One of the things I like to do in paintings is to look closely at what is not central to the action. For instance, in Canaletto’s “Rio dei Mendicanti: looking South” (1723?), I’m less interested in the men on the sunny side of the canal in conversation than in the darker, right side of the painting, with the laundry lines hanging out of the window, the woman shaking her broom, and the man perched on the edge of the building, nearly in the canal, cleaning the side of the building. To me, there’s something furtive about the man. Is he observing the place in order to rob it? Although it’s a not a rich area, filled with working people. Are the acoustics in that position good, allowing him to eavesdrop on the conversation of the burghers across the water from him? That’s a possibility. Or does he not want them to recognize him? Does he have a dispute with one of them? Or is he simply going about his day, doing his work, and has to adjust his position so as not to get hit with the debris from the broom shaken out above him? (Aside: I’m writing a play about Canaletto’s sisters, so I’m looking at a lot of his paintings these past months).

This painting could inspire an historical piece (probably a mystery) tying those three elements together. Or a short radio play. Or I could take the ideas and sensations it provokes and set them somewhere completely different: A New York tenement or a created world in a fantasy novel.

In Poussin’s “Summer”, the woman with the bowls beside the tree and the man in the background handling the horses are more interesting to me than the central figure of a man kneeling before the other man. Is the woman going about her business, ignoring what is going on? I don’t think so. She may be related to the kneeling man, or perhaps he is her lover. Or perhaps her lover is the man on the other side of the tree, drinking, out of the sight line of the man in charge. What’s going on in the woman’s mind? There are so many wonderful possibilities.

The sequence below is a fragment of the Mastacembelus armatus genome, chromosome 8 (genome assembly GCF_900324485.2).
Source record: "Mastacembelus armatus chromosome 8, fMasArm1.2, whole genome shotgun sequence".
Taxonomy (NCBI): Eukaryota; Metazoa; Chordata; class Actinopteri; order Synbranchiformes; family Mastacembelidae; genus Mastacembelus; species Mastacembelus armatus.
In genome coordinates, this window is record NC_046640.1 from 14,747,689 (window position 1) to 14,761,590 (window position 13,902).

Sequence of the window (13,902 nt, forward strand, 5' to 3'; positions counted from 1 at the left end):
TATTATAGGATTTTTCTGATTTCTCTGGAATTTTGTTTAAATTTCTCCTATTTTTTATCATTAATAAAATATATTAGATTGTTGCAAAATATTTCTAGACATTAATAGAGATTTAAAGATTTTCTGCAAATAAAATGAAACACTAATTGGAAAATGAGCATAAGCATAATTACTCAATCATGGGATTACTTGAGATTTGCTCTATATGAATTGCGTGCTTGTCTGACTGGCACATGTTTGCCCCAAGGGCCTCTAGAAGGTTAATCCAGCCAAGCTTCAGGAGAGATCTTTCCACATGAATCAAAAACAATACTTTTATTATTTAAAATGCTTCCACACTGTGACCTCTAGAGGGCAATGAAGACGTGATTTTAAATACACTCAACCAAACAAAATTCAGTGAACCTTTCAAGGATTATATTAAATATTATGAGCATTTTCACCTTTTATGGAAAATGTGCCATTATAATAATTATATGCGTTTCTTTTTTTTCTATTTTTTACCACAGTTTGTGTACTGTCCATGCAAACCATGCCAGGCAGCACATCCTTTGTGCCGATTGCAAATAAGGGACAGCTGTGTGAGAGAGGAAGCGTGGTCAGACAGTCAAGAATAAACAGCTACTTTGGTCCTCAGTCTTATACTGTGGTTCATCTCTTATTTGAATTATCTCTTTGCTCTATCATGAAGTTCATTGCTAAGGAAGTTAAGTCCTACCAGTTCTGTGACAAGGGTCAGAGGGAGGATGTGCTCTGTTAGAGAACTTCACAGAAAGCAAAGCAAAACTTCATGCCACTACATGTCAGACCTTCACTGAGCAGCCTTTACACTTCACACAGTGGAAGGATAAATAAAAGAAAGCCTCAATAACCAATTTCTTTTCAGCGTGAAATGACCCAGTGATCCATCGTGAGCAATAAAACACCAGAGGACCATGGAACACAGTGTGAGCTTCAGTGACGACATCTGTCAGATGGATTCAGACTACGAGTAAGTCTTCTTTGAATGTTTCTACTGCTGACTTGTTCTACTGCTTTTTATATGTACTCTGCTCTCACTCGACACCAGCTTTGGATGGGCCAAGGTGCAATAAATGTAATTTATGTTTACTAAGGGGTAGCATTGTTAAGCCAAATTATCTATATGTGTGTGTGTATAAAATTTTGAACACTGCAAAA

Even a portrait can inspire. Several years ago, I wrote a play about Lavinia Fontana, the first woman painter in the Renaissance who took in commissions like the men. One of my favorites of her paintings is the portrait “Portrait of a Lady of the Court.” This woman looks like she has a secret. She and Lavinia share it. But we must guess. My research into the extensive network of powerful Bolognese women at the time reinforces that idea, and the research helps me look at the painting with more knowledge.

This Week’s Challenge:
This week, give yourself an Artist’s Date (thanks to Julia Cameron for encouraging us to do that) to go to a museum or a gallery and look at paintings. Pick one that inspires you and write something about it.

You can leave information about it in the comments below, or wait until next week.

Published in: on August 12, 2019 at 6:14 am  Comments Off on Mon. Aug. 12, 2019: Paintings as Inspiration – #UpbeatAuthors  
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Wed. Aug. 7, 2019: Ups and Irritations

Wednesday, August 7, 2019
Waxing Moon
Jupiter Retrograde
Pluto Retrograde
Saturn Retrograde
Neptune Retrograde
Who Know What the Weather Will Be Like?

I scheduled yesterday’s post on Monday afternoon, when we were promised a nice but humid day on Tuesday, and thunderstorms today. Of course, Tuesday morning by 8 AM, it was bucketing down. Hence, the weather line this morning (I’m scheduling this to post Tuesday afternoon).

Yes, I am once of those people who uses “hence” in everyday speech.

I was so excited by my Goddess Provisions box that arrived on Monday afternoon! It contained a singing bowl. I’ve wanted one for years. It’s small, but with a lovely tone. Now, of course, I have to learn how to work with it, but my friend is adept with them, and she will guide me. Spending time with it, practicing, like one would with any instrument, is part of it, I’m sure. Eventually, I want a whole set (and a set of crystal bowls), but I’m taking it slowly.